In our homeschool studies, we used to find out everything we could about a subject. History and Geography yielded a host of things from customs and food to national clothing and celebrations. Nearly every land had some kind of tea time, and we took advantage of that fact by finding foods and drinks as close to the national ones as possible.
With the festive season all around us, today we wanted to go to the Empress hotel for tea and enjoy the accompanying flavors of the season. The distance and the cost was quite high, both for the travel and the tea, and we decided to set up a similar tea here at home. Besides, we needed to be back by this evening, because of our obligations the next day. The "owners" of the "tea room" laid out the table while we went outside for a walk. When we came in the front door it felt as though we were somewhere else. (A pleasant walk can change your perspective on everything!)
In all our homeschool years we took many trips this way. One mother I know whose children are now grown, had an interesting custom of sending her children outside with their lunch boxes and books, to walk down the driveway and back so they could come to the door and enter as though it was a pioneer country school room. The chiildren sometimes wore historical type clothing and theor Mother was the School-Marm who greet d them at the door, helped them hang their coats and hats, and let them stan near the fireplace to get warm before they began their lessons. She rang a little bell, which belonged to their grandmotherWhat delight the now-grown children have in relating this memory!
Above: Returning from our walk, we entered the tea room where we heard the music of the season and were led to our table.
Throughout the years our home became many things: a train, a cruise ship, a cabin in the woods, a resort on the beach, a lodge in the snow-country where we went on a sleigh ride, a ranch on the desert, and many other places too numerous to list here. We visited the library (our book shelf) here and checked out books using our library cards. We learned to make speeches, play music concerts, attended dinner theatre with our own acting troupe, had historical fashion shows, and went to cooking school. We dressed up for dinner and practiced our manners.
We greeted customers, served food, provided country tours, attended lectures about people, places and things, became a repair company and a construction crew, as well as a travel agency and a delivery company.
We packed our suitcases for a stay in a bed-and-breakfast. We paid our bill and bid farewell to the proprietor and then planned another trip, for which our house was quickly revamped. Sometimes we traded the dining room for the living room and enjoyed a change of place with a different scene.
There was no end to the things we could do at home with children which were equally as interesting to the adults in the family. We did go to real places when we had opportunity, but the travel from home was so much more. Sometimes we changed the furniture around to make a room feel like a different place. We learned how to welcome customers and make transactions in our store, where we sold everything we had to each other, just for the experience. We practiced introductions when we arrived at the chateau for dinner, and practiced polite conversation, learning how to find things to talk about with ease.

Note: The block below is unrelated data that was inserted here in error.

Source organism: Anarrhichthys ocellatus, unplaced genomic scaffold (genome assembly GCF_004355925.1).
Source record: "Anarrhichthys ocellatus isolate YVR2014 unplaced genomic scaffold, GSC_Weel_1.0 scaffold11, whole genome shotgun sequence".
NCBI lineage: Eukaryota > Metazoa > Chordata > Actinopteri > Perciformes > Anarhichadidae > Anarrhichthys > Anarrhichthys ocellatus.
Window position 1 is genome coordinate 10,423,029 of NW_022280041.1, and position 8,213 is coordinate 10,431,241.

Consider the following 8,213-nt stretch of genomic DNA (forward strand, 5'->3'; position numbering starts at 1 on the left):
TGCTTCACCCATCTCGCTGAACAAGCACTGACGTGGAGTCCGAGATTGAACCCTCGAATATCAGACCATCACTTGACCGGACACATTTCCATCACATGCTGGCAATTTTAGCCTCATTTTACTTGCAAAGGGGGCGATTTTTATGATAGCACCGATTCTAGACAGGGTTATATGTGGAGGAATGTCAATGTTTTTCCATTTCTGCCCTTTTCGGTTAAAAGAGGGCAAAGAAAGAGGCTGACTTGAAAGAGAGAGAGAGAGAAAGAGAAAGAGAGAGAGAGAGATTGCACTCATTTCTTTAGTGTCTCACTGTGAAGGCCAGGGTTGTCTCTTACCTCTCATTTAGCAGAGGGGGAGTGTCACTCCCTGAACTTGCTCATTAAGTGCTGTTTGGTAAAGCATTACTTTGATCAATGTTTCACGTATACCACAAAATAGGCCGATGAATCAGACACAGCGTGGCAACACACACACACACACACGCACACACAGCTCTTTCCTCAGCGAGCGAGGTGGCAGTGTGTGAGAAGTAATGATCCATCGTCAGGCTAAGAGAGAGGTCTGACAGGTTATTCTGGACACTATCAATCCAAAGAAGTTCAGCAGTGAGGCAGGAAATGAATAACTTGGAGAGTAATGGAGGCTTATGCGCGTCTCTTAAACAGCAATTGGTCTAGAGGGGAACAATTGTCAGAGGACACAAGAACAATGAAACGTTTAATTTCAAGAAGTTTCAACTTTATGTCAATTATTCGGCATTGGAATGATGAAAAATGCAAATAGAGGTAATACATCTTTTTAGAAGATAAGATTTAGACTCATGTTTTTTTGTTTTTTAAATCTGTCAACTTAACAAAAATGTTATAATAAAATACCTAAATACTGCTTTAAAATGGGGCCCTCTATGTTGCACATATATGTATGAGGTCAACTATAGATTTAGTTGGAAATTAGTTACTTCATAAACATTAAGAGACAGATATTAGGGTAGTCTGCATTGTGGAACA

These things did not all go on contunuously, but often enough to make life interesting. I learned some of this at home with my own Mother, who came from hard times on the Prairies in Alberta in the 1930's. Today there are marvellous trips and amusements, but to live so many ways at home is a great privilege to a child, and yet enriching to the adults.
Can you remember dull, dark days when it was impossible to go anywhere, and restlessness was about to take over your mind? Reading a book would lift you out of the doldrums* and take you away. I can still feel the effect of getting lost in a story, whether fictional, historical or biographical. Reading made the burdens of life lighter and gave my siblings and me a sense of optimism about life. We would emerge from a book ready to really live better.
At home, our innovation was not tethered, as we had our library, our music room (a corner where we kept our instruments and record player) our writing desk, our theatre and our restaurant. The ones who made this possible for us were our parents: our Dad, because he spent a lot of time working to provide for us, and our Mother, becaise she stayed home with us and guided our play and our thinking with good values. To a child, a house is many places, as it is the source of rest, learning and playing.
*doldrums:- a placid place near the equator where the ships could not move because the wind was not forceful enough to push the sails. Later, being stuck and unable to do anything, or bored, was referred to as the doldrums.
Below: Afternoon Tea at the Empress. Many things we long to do are so far away and we are constrained by local job obligations, weather problems or finances, but we can use our homes as settings for many enjoyable events, creating happy memories for the future.